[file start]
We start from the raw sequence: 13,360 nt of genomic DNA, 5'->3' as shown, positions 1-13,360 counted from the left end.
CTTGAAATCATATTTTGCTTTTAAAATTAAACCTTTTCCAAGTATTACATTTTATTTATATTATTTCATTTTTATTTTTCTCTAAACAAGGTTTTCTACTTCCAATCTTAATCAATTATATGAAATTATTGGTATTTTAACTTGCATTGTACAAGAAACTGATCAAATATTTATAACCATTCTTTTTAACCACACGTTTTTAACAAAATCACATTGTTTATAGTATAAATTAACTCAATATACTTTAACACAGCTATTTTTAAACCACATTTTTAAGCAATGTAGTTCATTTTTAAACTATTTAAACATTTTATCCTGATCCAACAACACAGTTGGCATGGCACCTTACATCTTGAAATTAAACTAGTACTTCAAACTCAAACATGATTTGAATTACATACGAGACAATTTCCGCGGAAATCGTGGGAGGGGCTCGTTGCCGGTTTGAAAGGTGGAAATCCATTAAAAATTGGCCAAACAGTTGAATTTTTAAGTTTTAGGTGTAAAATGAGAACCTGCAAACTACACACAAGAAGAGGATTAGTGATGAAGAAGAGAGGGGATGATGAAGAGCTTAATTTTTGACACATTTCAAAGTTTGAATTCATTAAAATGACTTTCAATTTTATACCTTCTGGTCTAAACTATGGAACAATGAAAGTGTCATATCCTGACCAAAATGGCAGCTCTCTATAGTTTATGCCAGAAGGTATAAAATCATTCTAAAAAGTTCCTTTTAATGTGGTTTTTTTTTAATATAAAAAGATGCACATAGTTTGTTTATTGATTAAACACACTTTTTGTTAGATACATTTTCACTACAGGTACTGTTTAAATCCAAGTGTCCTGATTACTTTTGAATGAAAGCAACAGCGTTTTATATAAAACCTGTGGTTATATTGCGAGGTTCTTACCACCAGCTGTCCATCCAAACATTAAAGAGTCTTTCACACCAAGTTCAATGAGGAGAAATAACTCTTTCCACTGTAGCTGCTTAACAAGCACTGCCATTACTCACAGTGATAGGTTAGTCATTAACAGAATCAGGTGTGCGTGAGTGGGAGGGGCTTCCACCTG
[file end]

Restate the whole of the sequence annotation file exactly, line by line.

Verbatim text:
We start from the raw sequence: 13,360 nt of genomic DNA, 5'->3' as shown, positions 1-13,360 counted from the left end.
CTTGAAATCATATTTTGCTTTTAAAATTAAACCTTTTCCAAGTATTACATTTTATTTATATTATTTCATTTTTATTTTTCTCTAAACAAGGTTTTCTACTTCCAATCTTAATCAATTATATGAAATTATTGGTATTTTAACTTGCATTGTACAAGAAACTGATCAAATATTTATAACCATTCTTTTTAACCACACGTTTTTAACAAAATCACATTGTTTATAGTATAAATTAACTCAATATACTTTAACACAGCTATTTTTAAACCACATTTTTAAGCAATGTAGTTCATTTTTAAACTATTTAAACATTTTATCCTGATCCAACAACACAGTTGGCATGGCACCTTACATCTTGAAATTAAACTAGTACTTCAAACTCAAACATGATTTGAATTACATACGAGACAATTTCCGCGGAAATCGTGGGAGGGGCTCGTTGCCGGTTTGAAAGGTGGAAATCCATTAAAAATTGGCCAAACAGTTGAATTTTTAAGTTTTAGGTGTAAAATGAGAACCTGCAAACTACACACAAGAAGAGGATTAGTGATGAAGAAGAGAGGGGATGATGAAGAGCTTAATTTTTGACACATTTCAAAGTTTGAATTCATTAAAATGACTTTCAATTTTATACCTTCTGGTCTAAACTATGGAACAATGAAAGTGTCATATCCTGACCAAAATGGCAGCTCTCTATAGTTTATGCCAGAAGGTATAAAATCATTCTAAAAAGTTCCTTTTAATGTGGTTTTTTTTTAATATAAAAAGATGCACATAGTTTGTTTATTGATTAAACACACTTTTTGTTAGATACATTTTCACTACAGGTACTGTTTAAATCCAAGTGTCCTGATTACTTTTGAATGAAAGCAACAGCGTTTTATATAAAACCTGTGGTTATATTGCGAGGTTCTTACCACCAGCTGTCCATCCAAACATTAAAGAGTCTTTCACACCAAGTTCAATGAGGAGAAATAACTCTTTCCACTGTAGCTGCTTAACAAGCACTGCCATTACTCACAGTGATAGGTTAGTCATTAACAGAATCAGGTGTGCGTGAGTGGGAGGGGCTTCCACCTG